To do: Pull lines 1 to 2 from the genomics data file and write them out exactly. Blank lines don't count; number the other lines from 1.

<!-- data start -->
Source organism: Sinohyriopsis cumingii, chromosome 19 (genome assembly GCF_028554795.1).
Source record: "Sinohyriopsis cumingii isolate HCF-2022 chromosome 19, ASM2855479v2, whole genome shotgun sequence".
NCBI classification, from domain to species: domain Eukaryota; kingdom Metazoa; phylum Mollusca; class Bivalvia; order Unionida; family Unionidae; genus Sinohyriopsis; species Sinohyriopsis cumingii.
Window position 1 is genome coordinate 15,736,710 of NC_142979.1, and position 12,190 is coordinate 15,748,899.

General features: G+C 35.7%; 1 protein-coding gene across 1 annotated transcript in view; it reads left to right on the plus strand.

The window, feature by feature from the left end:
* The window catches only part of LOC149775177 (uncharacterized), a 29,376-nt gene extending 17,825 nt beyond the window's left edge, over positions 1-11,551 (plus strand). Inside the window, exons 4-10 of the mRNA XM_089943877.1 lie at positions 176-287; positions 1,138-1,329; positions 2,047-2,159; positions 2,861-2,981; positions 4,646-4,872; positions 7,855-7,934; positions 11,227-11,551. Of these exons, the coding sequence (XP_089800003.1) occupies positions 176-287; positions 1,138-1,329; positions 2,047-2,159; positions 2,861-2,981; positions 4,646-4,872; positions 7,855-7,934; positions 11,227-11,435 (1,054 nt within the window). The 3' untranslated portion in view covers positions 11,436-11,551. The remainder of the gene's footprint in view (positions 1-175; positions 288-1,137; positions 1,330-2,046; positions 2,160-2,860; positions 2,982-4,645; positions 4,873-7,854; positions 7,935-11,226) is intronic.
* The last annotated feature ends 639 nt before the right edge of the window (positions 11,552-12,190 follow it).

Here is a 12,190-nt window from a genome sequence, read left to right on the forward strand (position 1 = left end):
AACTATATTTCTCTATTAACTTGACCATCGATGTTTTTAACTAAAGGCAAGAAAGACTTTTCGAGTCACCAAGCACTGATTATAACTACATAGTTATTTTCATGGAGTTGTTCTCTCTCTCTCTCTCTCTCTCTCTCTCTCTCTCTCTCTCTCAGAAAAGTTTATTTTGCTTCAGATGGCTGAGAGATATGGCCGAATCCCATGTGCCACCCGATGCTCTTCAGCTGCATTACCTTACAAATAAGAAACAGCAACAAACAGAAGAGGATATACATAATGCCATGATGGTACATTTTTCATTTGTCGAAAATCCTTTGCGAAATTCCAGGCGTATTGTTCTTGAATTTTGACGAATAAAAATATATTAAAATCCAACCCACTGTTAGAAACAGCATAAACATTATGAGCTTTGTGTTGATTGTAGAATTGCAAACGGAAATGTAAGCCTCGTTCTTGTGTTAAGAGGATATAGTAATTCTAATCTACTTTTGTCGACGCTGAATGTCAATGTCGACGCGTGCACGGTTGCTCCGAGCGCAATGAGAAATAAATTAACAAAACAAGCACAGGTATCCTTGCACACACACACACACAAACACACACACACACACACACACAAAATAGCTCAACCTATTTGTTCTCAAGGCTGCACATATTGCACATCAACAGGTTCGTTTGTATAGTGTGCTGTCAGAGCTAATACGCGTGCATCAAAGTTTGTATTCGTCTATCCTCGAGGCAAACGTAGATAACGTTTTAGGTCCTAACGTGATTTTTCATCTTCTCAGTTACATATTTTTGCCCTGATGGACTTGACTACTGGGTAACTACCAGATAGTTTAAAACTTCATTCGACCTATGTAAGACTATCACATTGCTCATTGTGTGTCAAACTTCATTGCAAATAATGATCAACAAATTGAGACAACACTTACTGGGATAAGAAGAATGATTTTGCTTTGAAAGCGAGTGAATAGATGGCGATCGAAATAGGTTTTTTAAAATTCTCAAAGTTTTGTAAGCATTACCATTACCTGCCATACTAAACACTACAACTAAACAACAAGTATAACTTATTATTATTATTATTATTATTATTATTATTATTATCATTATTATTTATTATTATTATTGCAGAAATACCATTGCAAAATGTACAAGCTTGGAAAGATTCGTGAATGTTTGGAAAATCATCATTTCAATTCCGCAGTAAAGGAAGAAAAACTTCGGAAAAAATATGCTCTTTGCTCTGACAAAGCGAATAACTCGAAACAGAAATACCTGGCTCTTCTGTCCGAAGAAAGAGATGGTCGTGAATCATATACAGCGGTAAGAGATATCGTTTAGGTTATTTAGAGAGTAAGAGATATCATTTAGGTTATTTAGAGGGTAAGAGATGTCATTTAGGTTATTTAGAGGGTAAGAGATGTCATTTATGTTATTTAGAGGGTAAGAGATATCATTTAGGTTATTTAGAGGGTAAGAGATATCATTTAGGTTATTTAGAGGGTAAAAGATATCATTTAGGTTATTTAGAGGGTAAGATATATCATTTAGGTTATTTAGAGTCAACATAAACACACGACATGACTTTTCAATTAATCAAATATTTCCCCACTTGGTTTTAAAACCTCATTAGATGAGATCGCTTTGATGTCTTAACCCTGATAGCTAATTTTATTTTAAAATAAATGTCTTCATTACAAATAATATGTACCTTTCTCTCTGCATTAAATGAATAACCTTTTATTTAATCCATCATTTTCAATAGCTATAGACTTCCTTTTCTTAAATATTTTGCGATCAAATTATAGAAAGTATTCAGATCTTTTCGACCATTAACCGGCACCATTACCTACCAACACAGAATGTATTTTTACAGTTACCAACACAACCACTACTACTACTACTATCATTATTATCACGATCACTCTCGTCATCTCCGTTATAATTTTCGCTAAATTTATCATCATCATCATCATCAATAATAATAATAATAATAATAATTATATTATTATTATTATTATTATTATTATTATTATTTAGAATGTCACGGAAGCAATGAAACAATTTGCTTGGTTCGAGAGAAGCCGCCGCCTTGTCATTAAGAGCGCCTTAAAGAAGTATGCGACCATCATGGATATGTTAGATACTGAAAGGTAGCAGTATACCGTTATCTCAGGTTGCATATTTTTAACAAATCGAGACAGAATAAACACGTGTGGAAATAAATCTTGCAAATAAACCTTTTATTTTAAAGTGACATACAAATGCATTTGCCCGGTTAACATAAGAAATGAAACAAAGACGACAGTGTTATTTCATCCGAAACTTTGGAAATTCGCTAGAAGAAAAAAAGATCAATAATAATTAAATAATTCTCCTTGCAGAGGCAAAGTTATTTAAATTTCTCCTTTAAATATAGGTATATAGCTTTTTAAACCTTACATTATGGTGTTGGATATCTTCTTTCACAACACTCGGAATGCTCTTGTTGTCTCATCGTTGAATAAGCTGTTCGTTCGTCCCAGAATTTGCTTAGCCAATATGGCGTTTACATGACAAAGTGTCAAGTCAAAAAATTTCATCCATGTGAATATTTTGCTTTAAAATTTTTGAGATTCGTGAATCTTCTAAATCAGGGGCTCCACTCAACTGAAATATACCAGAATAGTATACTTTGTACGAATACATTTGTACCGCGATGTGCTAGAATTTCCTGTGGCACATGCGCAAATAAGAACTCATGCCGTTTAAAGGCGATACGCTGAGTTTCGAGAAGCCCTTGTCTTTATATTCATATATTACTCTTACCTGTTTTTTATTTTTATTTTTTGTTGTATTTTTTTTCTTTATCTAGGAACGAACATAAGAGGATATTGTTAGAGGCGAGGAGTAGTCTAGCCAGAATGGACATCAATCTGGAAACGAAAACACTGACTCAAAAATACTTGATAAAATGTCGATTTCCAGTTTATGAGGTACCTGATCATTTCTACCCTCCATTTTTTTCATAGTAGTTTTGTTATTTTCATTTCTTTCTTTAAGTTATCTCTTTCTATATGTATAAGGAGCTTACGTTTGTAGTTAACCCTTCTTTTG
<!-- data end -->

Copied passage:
Source organism: Sinohyriopsis cumingii, chromosome 19 (genome assembly GCF_028554795.1).
Source record: "Sinohyriopsis cumingii isolate HCF-2022 chromosome 19, ASM2855479v2, whole genome shotgun sequence".